<davexunit>on a single update, I often ask for the player position several times in different places.
<davexunit>did the player collide with a wall? did the player collide with an enemy projectile? did they collide with an enemy?
<mark_weaver>sure, but I assumed that the f(t) would be stored in the player record, so it wouldn't need to be created each time the player position is queried
<davexunit>it could be.
<mark_weaver>that would defeat the point
<davexunit>but I thought the idea was to only store 'f', not the position.
<mark_weaver>the whole point is that the f(t) would be stored in the objects, so that it wouldn't need to recomputed except when the object's trajectory changes in a non-predictable way.
<mark_weaver>oh, I see what you mean
<mark_weaver>sorry, I'm so used to mathematicians writing f(t) when they mean f, that I misinterpreted you
<davexunit>notation fail
<mark_weaver>no need to apologize, I should remember that I'm talking to schemer :)
<davexunit>what I was trying to say is that I will definitely ask for (f current-time) multiple times, in which case it would be good to cache it somehow.
<mark_weaver>well, the *really* hacky thing to do would be to not allocate f(t) at all, but instead return its individual fields as multiple return values from f
<mark_weaver>and I'm not recommending that, but it would be awesome if we had some way to do that without writing the source code that way.
<davexunit>as in, not allocate a new instance of a record type?
<mark_weaver>the more reasonable thing would be to embed a single-element cache inside f itself.
<davexunit>yeah, that was roughly my idea.
<davexunit>cache the most recently queried thing.
<davexunit>because that's the access pattern, typically.
<davexunit>successive calls with the same argument.
<mark_weaver>although I must say that introducing the cache is a very unfortunate complication
<davexunit>might not need it.
<davexunit>I won't worry about it until I see what this looks like when it's actually written.
<mark_weaver>it occurs to me that if f(t) needs to be sampled and thus allocated on every frame, then there's no point to doing any of this f(t) business at al
<mark_weaver>it's only a win if you can avoid the allocation
<mark_weaver>and so actually, you really want f(t) for every scalar
<mark_weaver>so that f(t) itself is a scalar, and can be unboxed
<davexunit>well, the overhead we'd be eliminating here is having to allocate an entire <big-struct>
<davexunit>and instead allocating only a small thing like a vector.
<mark_weaver>but if f(t) is a double, then it will need to be boxed because f(t) can't be inlined
<davexunit>if 'f' changes infrequently, then <big-struct> can be allocated infrequently
<mark_weaver>it only works well if f(t) is an immediate
<davexunit>allocating <big-struct> 30 times per second would already by 2x better.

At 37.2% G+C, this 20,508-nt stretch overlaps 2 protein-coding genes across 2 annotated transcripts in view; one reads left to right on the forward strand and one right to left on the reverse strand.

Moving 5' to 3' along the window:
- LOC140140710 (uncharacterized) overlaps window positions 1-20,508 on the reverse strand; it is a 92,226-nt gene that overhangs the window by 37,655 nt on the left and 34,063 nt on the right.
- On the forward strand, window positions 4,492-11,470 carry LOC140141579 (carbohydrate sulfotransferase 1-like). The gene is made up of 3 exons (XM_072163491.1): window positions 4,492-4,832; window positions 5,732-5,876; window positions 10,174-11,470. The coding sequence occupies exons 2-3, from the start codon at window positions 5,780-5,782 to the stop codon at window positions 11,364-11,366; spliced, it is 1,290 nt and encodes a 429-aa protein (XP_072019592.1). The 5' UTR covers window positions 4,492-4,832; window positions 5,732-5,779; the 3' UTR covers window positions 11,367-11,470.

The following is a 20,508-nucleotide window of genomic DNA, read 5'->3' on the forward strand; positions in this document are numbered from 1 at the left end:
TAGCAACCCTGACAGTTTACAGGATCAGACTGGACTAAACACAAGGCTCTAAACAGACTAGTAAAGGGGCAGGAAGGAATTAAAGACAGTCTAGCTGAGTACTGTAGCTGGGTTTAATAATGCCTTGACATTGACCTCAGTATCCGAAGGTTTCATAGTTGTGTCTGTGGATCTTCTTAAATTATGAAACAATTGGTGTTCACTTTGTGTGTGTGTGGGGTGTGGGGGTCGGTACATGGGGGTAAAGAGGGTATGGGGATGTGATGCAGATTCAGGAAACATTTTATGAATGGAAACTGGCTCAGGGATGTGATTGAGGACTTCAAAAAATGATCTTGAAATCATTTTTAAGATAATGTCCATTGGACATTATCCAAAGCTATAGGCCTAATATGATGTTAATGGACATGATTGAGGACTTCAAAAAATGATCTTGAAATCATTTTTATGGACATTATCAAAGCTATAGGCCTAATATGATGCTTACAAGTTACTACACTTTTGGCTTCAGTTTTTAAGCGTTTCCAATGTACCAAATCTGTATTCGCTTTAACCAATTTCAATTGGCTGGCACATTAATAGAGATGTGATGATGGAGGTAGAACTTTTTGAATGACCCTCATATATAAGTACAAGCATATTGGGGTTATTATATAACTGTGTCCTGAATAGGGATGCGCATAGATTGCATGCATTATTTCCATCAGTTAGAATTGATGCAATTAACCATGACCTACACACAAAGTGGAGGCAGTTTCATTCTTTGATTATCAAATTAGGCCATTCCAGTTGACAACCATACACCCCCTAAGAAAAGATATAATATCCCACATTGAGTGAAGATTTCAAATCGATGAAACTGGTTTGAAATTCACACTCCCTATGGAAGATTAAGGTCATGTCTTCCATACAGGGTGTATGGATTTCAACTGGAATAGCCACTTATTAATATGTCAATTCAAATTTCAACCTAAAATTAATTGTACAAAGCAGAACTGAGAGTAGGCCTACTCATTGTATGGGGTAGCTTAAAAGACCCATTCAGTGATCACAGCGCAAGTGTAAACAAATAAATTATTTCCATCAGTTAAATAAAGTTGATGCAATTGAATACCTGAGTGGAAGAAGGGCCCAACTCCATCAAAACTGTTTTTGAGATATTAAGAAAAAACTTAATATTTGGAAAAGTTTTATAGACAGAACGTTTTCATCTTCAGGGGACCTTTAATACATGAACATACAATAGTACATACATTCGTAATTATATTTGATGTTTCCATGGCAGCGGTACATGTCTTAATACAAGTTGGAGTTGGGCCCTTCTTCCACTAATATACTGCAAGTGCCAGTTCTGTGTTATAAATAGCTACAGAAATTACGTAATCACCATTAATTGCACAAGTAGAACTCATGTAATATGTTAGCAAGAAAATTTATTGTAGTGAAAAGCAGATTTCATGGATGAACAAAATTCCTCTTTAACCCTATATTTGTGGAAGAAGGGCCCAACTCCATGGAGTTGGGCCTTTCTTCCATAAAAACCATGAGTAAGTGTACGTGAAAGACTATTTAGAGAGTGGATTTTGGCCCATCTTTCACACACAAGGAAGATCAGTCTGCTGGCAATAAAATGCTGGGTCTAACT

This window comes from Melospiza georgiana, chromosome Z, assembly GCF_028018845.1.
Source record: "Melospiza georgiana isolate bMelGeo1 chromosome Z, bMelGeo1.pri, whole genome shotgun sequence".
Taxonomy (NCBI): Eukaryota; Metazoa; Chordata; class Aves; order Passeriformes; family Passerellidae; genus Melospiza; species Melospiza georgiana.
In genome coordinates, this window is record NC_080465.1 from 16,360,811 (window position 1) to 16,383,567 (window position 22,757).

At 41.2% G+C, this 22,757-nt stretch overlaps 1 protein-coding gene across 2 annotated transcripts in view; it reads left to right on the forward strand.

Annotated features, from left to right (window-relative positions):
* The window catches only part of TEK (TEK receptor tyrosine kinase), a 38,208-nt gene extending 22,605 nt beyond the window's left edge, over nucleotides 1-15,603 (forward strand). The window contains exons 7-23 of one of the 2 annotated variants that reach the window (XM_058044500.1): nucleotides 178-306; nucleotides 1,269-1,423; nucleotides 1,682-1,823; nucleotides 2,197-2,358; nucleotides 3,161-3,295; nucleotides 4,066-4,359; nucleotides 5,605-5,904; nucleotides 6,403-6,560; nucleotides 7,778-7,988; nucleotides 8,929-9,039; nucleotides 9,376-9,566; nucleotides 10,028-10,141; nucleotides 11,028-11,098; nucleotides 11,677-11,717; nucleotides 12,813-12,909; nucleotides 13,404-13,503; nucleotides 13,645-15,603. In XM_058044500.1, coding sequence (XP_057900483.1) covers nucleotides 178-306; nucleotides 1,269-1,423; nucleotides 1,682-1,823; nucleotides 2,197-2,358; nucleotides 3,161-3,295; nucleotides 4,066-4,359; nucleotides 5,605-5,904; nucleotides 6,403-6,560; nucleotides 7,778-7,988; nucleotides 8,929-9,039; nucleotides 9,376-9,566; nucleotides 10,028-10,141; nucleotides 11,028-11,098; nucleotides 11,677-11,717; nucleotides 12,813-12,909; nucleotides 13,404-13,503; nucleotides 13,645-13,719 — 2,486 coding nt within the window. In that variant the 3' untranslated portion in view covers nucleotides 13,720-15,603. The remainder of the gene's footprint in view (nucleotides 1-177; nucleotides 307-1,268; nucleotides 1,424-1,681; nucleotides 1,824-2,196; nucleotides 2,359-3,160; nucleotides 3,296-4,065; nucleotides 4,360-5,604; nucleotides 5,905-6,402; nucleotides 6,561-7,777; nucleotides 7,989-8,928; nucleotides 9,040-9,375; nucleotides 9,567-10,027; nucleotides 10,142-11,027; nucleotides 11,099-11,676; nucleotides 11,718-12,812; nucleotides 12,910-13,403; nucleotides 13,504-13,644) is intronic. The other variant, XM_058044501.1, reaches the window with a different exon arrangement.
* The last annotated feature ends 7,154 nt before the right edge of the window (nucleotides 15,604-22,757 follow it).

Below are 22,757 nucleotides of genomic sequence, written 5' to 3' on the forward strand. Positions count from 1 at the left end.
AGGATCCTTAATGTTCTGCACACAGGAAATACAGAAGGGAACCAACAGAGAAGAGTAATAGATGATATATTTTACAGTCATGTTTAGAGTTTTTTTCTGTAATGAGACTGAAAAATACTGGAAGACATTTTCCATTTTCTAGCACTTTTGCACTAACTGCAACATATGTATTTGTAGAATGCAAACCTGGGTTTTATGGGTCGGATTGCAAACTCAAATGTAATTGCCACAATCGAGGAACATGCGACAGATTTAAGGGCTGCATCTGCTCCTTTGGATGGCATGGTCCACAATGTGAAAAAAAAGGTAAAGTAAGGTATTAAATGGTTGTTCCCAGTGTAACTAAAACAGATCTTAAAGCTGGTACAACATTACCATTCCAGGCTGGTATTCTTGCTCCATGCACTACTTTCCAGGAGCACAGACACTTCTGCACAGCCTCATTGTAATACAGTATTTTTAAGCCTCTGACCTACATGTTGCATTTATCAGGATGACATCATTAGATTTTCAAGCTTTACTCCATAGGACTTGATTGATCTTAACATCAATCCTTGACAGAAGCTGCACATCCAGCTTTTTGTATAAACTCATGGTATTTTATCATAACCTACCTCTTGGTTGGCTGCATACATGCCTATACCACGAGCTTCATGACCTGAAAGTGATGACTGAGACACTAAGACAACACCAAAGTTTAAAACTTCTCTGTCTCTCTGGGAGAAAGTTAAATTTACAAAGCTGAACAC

<davexunit>instead of having to allocate the vector *and* <big-struct> 60 times per second.
<mark_weaver>is the cost of allocating <big-struct> significantly more than the cost of allocating <small-vector>? I think maybe not.
<davexunit>I'd have to benchmark it, but it would be one less allocation per update
<davexunit>and the benefits may be great for lots of objects.
<davexunit>sometimes I have over 1000 objects.
<mark_weaver>but in any case, if you know you'll need to allocate <small-vector> from f(t) in most frames, then you might as well make the object representation be <small-vector> containing f(t), with an extra field pointing to the <big-struct> of infrequently-updated field.s
<mark_weaver>and that avoids a lot of complication, and caching.
<davexunit>okay, so that puts me roughly back where I am now.
<mark_weaver>I think the f(t) trick is only a win if f(t) itself is an immediate
<mark_weaver>but: maybe f(t) *can* be an immediate in many useful cases.
<mark_weaver>if f(t) is a position on the screen, then 62-bit integers should be more than sufficient.
<mark_weaver>those integers could be converted to/from floats if desired, in such a way that the conversions could be inlined into the code that needs to do math of these positions
<mark_weaver>such that all of the floats are unboxed
<davexunit>here's an example: I created a <bullet> data type representing a projectile. it contains only 2 fields: the axis-aligned bounding box (the thing that changes each frame), and the "properties".
<davexunit>the properties are an instance of a second type called <bullet-type> that has the static features of the projectile.
<mark_weaver>davexunit: they would be represented as fixnums only when being passed to/from a function that must be represented as a real closure.
<davexunit>mark_weaver: hmm, maybe, but I would definitely need some sugar to cover this all up. :)
<wingo>mark_weaver: inlining of records into other records is like locality in a way
<mark_weaver>yeah, that's the question: if there a way to do it in such a way that the higher-level code is elegant
<mark_weaver>wingo: right
<wingo>so if your gc is good you can avoid that on the compiler level
<mark_weaver>wingo: the question is, can we perform some optimization that decouples records from heap objects, analogous to how procedures have been decoupled from closures in guile
<mark_weaver>to allow records to be inlined into other records without affecting the user code, roughly like procedures can be inlined into other procedures
<davexunit>at the end of the day, I want a way to make immutable data cheaper, and I (naively) thought that a persistent data structure could help by sharing unchanged fields.
<wingo>mark_weaver: i think on a fundamental level, that optimization is called bump-pointer allocation, and relocation that preserves allocation order